Keeping it healthy

Paleo Part 3: Grains

October 6, 2016

This post will be the start of my concerns with the paleo diet.
Grains

 

For those of us who have tried to follow the Paleo diet, one of the hardest parts of the diet to follow is its restrictions on eating grains. Luckily for us, we don't need to totally avoid them.

While the Paleo diet dictates that people should avoid grains research suggests that avoiding grains is not a healthy choice. Grains contribute protein, fibre, vitamins and folic acid, essential fatty acids, energy, and antioxidants to our diet. The most healthy choices of grains are whole grains that haven’t been refined, as the husk (bran) and the germ of the grain contribute the greater amount of nutrients than the endosperm.  The endosperm is the part that is left once a grain has been refined. So the smallest portion of the grain actually has the best bits in it.

 

I have heard people justifying the lack of grains in their diet by saying that gluten increases inflammation. They are partially correct. Gluten, a protein found in some grain products,  does cause inflammation for those that suffer from Coeliac Disease, but is unproven for the rest of the population. There is scientific research being done to see if avoiding gluten can improve health [1], but to make any firm statements around this would be premature.

To avoid a whole food group such as grains is definitely not recommended for a well balanced diet. If you do feel concerned about gluten, there are still many options in the grains category that don’t contain gluten. Some of these include:

  • Quinoa

  • Rice

  • Corn

  • Buckwheat

  • Amaranth

  • Chia

  • Millet

Making a sourdough is sometimes used to remove gluten from bread products. The fermentation process appears to break down the gluten,

making the bread “gluten free” [2]. This is still not recommended for people with coeliac disease, but is a good option for those wanting to avoid gluten.

A lot of research has gone into determining the benefits of grains on health. A large study done to compile the evidence of research found some very interesting results. As taken from the Huffington Post:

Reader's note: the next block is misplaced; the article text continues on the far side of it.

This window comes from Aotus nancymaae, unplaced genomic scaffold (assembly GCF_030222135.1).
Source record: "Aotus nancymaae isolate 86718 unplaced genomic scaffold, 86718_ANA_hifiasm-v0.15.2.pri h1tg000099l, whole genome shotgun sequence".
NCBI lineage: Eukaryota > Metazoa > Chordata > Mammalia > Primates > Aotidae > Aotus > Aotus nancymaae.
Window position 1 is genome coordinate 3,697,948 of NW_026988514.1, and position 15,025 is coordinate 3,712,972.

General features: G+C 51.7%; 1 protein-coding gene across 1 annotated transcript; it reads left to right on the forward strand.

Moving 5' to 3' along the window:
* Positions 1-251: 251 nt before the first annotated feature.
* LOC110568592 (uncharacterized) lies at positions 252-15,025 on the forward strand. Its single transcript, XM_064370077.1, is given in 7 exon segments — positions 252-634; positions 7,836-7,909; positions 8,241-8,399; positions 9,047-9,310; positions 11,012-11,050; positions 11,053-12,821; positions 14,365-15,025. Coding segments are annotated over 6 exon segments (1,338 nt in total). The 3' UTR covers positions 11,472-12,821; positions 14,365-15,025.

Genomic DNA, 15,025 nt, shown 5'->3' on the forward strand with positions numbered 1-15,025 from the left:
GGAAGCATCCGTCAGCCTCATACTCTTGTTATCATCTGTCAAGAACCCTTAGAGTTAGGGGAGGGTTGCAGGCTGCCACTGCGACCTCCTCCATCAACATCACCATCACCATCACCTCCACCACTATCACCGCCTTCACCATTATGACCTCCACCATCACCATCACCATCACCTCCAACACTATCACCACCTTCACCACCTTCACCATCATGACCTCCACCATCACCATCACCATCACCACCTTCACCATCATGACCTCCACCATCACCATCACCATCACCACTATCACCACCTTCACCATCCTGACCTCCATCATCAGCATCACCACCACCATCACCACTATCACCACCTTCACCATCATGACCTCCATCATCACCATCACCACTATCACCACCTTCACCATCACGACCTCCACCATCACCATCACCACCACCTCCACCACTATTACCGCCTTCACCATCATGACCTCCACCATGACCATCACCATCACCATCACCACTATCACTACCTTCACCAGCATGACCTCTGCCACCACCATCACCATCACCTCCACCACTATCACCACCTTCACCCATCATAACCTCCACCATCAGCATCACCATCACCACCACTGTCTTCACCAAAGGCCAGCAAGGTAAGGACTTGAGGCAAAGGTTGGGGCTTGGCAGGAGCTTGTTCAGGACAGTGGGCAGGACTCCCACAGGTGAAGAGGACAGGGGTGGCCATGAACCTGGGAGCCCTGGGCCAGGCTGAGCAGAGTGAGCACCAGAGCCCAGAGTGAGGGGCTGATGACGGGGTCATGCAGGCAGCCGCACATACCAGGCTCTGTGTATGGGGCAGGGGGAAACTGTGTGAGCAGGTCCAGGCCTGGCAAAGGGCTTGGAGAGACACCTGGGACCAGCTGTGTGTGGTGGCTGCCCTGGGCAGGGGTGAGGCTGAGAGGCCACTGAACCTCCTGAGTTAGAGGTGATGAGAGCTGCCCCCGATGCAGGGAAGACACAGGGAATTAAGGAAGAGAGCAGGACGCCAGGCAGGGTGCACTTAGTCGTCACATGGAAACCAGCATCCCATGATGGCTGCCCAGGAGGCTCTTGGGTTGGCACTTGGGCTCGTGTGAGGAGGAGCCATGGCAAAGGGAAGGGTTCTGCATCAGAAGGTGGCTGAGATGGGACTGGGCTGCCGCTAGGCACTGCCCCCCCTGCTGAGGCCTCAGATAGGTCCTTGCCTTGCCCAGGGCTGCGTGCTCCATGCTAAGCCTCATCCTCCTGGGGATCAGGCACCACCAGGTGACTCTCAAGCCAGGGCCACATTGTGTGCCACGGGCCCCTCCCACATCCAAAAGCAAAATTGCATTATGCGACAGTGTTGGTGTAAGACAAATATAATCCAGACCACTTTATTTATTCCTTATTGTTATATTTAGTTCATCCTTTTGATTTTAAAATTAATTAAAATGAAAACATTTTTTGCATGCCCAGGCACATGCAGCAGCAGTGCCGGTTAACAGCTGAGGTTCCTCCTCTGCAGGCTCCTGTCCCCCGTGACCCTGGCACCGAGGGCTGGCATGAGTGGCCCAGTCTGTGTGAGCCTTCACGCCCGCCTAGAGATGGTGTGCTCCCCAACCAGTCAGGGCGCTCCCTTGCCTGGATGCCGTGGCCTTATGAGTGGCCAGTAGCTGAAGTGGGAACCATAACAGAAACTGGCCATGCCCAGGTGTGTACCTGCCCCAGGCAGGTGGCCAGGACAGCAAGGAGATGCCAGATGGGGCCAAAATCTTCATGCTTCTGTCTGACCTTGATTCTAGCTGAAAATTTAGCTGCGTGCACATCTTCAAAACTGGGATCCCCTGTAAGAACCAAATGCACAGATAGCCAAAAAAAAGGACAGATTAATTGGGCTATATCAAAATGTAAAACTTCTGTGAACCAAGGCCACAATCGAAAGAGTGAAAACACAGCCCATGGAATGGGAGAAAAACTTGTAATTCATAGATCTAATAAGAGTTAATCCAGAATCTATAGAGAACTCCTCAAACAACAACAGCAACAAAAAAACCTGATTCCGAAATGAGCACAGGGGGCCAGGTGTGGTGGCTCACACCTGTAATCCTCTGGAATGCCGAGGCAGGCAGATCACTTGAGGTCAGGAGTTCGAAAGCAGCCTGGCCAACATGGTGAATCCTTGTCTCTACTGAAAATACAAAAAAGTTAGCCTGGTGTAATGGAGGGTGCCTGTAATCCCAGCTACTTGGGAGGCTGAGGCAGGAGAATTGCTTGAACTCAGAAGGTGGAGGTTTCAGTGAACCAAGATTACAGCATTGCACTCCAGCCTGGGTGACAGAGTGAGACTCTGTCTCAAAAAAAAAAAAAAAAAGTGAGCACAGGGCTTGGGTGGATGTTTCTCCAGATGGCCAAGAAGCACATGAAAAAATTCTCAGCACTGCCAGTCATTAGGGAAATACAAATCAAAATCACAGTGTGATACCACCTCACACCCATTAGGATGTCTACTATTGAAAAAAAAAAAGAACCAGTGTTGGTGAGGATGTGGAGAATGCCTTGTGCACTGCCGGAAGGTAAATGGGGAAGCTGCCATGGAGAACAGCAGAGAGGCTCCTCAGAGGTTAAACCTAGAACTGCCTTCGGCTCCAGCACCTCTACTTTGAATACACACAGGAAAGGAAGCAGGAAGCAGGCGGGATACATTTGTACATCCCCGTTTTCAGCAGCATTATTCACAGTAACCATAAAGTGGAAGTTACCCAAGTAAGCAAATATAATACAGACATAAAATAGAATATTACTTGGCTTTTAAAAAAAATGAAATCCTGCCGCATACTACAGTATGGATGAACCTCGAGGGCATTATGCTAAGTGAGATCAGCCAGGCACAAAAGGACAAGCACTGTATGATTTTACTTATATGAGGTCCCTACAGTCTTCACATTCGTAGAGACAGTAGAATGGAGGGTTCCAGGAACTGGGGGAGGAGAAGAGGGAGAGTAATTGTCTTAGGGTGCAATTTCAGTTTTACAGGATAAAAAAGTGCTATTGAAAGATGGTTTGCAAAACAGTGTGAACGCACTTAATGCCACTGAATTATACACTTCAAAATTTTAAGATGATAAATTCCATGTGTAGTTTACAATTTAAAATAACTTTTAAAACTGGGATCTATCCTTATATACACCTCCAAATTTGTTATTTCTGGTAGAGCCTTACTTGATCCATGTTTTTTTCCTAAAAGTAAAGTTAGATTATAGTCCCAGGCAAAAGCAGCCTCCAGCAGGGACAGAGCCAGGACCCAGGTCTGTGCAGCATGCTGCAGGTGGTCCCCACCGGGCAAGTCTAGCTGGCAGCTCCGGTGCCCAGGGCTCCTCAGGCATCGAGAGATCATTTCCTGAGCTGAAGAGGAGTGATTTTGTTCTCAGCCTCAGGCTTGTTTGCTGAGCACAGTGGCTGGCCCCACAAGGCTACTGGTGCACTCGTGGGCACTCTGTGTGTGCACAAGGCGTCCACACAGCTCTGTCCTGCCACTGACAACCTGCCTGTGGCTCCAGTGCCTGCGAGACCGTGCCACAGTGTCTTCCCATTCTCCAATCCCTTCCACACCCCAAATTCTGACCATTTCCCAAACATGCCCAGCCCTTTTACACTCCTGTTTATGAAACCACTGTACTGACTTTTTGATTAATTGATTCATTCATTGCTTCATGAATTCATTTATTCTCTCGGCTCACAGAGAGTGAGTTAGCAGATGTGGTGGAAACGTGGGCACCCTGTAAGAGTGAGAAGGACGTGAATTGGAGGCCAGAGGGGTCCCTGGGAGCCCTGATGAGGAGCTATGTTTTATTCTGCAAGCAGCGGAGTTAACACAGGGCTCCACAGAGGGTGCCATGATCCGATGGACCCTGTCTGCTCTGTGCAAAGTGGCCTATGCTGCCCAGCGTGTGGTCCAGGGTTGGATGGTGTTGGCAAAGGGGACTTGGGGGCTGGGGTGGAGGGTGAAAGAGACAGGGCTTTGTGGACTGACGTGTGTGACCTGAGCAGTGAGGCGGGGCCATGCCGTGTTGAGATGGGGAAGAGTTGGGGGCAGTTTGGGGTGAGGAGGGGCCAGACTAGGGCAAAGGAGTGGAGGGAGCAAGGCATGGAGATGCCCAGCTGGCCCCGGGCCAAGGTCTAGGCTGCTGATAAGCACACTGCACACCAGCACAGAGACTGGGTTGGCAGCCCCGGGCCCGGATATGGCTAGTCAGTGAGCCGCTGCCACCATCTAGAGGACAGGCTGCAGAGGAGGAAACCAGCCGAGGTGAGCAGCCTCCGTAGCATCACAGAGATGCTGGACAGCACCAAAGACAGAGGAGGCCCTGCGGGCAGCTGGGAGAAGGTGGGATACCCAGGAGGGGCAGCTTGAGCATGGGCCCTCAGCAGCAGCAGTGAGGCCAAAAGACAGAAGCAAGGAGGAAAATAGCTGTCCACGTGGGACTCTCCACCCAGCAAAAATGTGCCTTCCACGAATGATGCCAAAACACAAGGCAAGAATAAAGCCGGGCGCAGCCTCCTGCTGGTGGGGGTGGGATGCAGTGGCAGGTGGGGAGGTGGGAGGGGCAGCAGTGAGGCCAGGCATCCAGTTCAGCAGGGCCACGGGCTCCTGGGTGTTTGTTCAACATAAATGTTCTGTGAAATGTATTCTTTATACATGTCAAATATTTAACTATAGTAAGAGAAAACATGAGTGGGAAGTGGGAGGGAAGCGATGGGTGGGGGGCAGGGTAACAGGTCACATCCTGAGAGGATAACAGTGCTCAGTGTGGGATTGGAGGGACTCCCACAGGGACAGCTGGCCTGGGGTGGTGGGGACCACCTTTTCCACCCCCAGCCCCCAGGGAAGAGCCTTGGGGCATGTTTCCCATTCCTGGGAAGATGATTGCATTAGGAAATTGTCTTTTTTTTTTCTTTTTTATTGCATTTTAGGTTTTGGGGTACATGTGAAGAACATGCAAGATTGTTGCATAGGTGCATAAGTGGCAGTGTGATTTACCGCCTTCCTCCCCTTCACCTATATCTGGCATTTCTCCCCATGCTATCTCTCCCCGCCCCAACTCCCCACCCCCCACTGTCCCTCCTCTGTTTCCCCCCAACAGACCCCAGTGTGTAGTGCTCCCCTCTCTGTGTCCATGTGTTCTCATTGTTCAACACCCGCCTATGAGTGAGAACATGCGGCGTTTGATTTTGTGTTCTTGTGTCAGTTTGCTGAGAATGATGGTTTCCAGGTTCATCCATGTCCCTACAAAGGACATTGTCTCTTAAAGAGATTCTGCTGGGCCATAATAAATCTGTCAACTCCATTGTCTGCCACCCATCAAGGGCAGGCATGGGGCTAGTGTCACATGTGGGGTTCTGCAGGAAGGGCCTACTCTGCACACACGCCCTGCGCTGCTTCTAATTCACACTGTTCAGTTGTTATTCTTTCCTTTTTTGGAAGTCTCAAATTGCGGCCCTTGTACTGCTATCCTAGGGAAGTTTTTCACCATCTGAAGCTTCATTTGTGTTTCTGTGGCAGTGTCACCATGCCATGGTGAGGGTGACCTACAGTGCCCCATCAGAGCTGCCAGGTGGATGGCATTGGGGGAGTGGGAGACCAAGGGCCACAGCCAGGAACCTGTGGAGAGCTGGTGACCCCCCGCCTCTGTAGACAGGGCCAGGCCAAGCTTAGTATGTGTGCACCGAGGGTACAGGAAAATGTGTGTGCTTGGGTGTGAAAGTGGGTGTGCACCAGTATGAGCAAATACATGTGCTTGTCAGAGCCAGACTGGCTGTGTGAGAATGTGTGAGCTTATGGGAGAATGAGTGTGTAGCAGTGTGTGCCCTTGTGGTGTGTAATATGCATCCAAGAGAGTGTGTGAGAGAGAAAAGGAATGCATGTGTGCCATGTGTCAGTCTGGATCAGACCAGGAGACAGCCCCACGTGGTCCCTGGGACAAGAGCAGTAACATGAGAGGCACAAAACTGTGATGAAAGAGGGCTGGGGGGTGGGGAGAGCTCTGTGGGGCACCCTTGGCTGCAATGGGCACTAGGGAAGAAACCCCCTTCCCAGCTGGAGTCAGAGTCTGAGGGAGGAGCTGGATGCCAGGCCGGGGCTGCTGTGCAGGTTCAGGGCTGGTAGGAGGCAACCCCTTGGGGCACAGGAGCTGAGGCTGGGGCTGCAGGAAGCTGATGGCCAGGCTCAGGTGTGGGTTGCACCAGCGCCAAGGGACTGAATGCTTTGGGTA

“For those who consumed 90g of whole grain products per day, the following was observed:

  • Coronary heart disease risk was reduced by 19%

  • Cardiovascular disease risk was reduced by 22%

  • Risk of death by stroke was reduced by 14%

  • Cancer risk was reduced by 15%

  • Respiratory disease risk was reduced by 22%

  • Risk of infectious disease was reduced by 26%

  • Diabetes risk was reduced by 51%

The greatest health benefit was seen for people who went from not eating whole grains at all, to consuming two servings per day - equivalent to 32 g/day, such as 32 g of whole grain wheat or 60 g product/day, such as 60 g of whole grain wheat bread.” [3].

 

So in summary, it is important to have grains in your diet as they provide health benefits. If you are concerned about gluten, choose gluten free grains or sourdough products (if you don’t have Coeliac Disease).

 

Up next is Paleo Part 4.
In this post I will talk about legumes.
 
 
References:

[1] Soares, F. L. P., de Oliveira Matoso, R., Teixeira, L. G., Menezes, Z., Pereira, S. S., Alves, A. C.. . Alvarez-Leite, J. I. (2013). Gluten-free diet reduces adiposity, inflammation and insulin resistance associated with the induction of PPAR-alpha and PPAR-gamma expression. Journal of Nutritional Biochemistry, 24(6), 1105-1111. doi:10.1016/j.jnutbio.2012.08.009

[2] Di Cagno, R., Barbato, M., Di Camillo, C., Rizzello, C. G., De Angelis, M., Giuliani, G.. . Cucchiara, S. (2010). Gluten-free sourdough wheat baked goods appear safe for young celiac patients: A pilot study. Journal of Pediatric Gastroenterology and Nutrition, 51(6), 777-783. doi:10.1097/MPG.0b013e3181f22ba4

[3] Hinde, N. (2016). Whole Grains Health Benefits: Daily Serving Can Lower Risk Of Heart Disease, Cancer And Diabetes. Huffington Post.

 

 

Share on Facebook
Share on Twitter
Please reload

Featured Posts

Dietitian spills the beans on health

February 16, 2019

1/10
Please reload

Archive
Please reload

Follow Me
  • Grey Facebook Icon
  • Grey Twitter Icon
  • Grey Instagram Icon
  • Grey Pinterest Icon

Bunya, Qld

Australia

Michelle@MobileDietitian.com.au

This website and its contents are the copyright of Michelle Fenner Mobile Dietitian – © 2019.

All rights reserved.

Proudly created with Wix.com

 

  • White Facebook Icon
  • White Instagram Icon